Hardly a week goes by without some advance in technology that would have seemed incredible 50 years ago. Over the past 20 years, computers have completely revolutionized our lives. Yet, we can expect the rate of change to accelerate rather than slow down within  our lifetimes.

The next  years will see as many changes as have been witnessed in the past 150. These developments in technology are bound to have a dramatic effect on the future of work. By 2010, new technology will have revolutionized communications. People will be transmitting messages  down telephone lines that previously would have been sent by post.

A postal system which has essentially been the same since the Pharaohs will virtually disappear overnight. Once these changes are introduced, not only postmen but also clerks and secretaries will vanish in a paper-free society. All the routine tasks they perform will be carried  on a tiny silicon chip. As soon as this technology is available, these people will be as obsolete as the horse and cart after the invention of the motor car.

One change will make thousands, if not millions, redundant. Even people in traditional professions, where expert knowledge has  been the key, are unlikely to escape the effects of new technology. Instead of going to a solicitor, you might go to a computer which is programmed with all the most up-to-date legal information.

Indeed, you might even come up before a computer judge who would, in all probability, judge your case more fairly than a human counterpart.  Doctors, too, will find that an electronic competitor will be able to carry out a much quicker and more accurate diagnosis and recommend more efficient courses of treatment. In education, teachers will be replaced by teaching machines far more knowledgeable than any human being.

What’s more, most  learning will take place in the home via video conferencing. Children will still go to school though, until another place is created where they can make friends and develop social skills through play.  Is there any job that will be safe? First of all, we shouldn’t hide our heads in the sand. Unions will try to stop change, but they will be fighting a losing battle.

People should get computer literate as this just might save them from professional extinction. After all, there will be a few jobs left in law, education and medicine for those few individuals who are capable of writing and programming the software of the  future.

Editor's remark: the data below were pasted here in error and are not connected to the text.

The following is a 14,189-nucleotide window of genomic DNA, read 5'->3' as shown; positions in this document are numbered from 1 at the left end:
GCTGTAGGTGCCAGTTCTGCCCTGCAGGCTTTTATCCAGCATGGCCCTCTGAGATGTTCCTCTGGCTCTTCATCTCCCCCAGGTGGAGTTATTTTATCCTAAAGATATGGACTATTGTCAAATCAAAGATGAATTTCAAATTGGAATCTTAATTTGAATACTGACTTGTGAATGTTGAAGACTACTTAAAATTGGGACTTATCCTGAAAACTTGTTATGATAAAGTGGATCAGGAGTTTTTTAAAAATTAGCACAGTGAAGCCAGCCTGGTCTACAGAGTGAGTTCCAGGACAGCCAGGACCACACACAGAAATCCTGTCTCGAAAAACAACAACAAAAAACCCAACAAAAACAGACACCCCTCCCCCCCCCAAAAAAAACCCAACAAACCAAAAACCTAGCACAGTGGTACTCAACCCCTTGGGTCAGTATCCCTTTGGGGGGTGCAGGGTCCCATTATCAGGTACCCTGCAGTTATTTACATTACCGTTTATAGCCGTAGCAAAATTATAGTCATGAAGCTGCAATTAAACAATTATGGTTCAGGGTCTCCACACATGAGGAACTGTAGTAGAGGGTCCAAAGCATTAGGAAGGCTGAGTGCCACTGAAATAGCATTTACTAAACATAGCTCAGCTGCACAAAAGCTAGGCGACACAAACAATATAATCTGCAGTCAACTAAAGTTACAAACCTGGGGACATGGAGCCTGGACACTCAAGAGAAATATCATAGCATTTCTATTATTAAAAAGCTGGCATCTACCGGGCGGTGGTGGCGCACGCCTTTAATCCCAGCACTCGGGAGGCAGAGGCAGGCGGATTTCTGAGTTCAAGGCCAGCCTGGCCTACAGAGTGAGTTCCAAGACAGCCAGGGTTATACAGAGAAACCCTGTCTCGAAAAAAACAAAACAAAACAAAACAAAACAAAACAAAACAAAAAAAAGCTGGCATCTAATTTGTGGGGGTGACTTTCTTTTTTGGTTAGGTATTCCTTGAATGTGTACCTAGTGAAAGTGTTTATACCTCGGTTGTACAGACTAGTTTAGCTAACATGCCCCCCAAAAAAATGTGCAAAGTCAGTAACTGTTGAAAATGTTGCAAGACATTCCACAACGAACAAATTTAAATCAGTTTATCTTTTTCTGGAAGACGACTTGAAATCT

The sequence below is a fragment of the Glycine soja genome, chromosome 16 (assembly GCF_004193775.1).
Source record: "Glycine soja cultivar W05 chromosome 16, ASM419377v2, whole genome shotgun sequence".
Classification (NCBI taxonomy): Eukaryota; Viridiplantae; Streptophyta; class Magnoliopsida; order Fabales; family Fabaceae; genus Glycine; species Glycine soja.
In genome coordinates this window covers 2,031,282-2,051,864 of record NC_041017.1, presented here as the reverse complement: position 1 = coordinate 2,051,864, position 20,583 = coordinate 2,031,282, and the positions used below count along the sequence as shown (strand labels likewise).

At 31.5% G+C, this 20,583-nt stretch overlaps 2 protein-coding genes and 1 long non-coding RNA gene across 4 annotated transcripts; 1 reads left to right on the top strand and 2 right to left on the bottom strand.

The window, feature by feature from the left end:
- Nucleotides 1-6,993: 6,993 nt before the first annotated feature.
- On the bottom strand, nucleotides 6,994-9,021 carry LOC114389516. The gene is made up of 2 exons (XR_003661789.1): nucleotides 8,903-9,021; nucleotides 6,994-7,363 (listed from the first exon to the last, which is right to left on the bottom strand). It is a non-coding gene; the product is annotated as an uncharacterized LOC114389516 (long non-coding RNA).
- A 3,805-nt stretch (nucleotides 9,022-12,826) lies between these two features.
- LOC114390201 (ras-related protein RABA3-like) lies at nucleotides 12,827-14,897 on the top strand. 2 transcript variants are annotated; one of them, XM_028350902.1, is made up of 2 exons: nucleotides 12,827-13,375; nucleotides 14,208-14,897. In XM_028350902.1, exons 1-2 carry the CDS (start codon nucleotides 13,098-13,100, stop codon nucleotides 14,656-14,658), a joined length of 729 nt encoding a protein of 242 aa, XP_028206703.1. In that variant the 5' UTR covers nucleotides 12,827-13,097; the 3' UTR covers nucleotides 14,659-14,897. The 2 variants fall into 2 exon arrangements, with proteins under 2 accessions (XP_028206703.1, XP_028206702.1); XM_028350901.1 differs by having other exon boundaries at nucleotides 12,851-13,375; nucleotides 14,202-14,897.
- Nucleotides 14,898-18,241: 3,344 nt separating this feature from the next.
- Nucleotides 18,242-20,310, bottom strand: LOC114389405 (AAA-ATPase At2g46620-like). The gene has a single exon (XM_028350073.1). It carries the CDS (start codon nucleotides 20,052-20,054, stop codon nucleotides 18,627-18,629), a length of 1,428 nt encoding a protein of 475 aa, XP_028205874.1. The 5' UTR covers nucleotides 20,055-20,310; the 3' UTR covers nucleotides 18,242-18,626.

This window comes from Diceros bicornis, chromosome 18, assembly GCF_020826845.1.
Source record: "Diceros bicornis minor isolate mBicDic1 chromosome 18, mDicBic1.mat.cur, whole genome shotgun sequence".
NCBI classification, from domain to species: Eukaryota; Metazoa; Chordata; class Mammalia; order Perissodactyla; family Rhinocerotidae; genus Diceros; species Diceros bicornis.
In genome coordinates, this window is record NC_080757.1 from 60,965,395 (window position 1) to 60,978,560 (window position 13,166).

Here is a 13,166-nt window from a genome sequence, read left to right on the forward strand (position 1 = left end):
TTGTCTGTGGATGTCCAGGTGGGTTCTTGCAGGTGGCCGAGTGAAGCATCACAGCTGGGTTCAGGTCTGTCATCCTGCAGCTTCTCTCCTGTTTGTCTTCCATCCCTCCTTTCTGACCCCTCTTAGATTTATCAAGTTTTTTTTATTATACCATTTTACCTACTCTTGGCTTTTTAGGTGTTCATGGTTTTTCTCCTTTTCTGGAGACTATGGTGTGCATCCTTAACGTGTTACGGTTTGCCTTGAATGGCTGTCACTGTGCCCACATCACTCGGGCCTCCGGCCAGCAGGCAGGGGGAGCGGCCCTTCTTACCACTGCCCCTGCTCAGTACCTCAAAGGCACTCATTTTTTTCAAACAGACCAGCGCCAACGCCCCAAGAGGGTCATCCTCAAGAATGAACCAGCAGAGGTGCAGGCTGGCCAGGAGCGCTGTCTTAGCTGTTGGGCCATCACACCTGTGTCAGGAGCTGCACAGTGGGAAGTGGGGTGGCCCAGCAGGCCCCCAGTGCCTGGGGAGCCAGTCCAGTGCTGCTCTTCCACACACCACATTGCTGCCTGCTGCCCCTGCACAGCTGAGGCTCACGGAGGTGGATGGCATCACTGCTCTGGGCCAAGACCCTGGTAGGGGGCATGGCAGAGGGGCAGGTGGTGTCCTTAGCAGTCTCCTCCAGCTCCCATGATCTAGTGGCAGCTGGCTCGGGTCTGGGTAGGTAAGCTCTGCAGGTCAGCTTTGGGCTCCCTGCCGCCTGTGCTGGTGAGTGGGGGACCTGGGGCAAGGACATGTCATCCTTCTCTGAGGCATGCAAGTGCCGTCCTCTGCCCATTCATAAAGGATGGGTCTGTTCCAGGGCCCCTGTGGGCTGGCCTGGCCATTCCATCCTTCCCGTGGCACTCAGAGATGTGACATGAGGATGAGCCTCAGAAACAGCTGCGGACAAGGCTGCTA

Strangely enough, there will still be jobs like rubbish collection and cleaning as it is tough to programme tasks which are largely unpredictable. If we accept that people have the need to work, then an option might well be to introduce compulsory job sharing and to limit the  length of the working week.

Otherwise, we could find ourselves in an explosive situation where a technocratic elite is both supporting, and threatened by, vast numbers of unemployed. Whether the future is one of mass unemployment or greater freedom and leisure will depend on how change is managed over this difficult period and how the  relationship between work and reward is viewed.
* dole: money given to the unemployed by the government



Mark the best choice.

1. Line 13, ‘virtually* means . a) slowly b) completely c) unlikely d) partly

2. Line 16, ‘obsolete’ means . a) rewarding b)essential c) unnecessary d) efficient

3. Line 23, ‘come up before’ means . a) face b) cope with c) perceive d) pay attention to

4. Line 37, ‘extinction’ means . a) contribution b) disappearance c) investment d) independence

5. The writer thinks that changes .

a) occur daily in our century b) will take place faster in the near future

c) could slow down within our lifetimes d) are less dramatic today than those in the past

6. By 2010, .

a) postmen will have lost their jobs

b) there will no longer be routine tasks to be performed

c) people will no longer send messages

d) more people will be working in the field of communications

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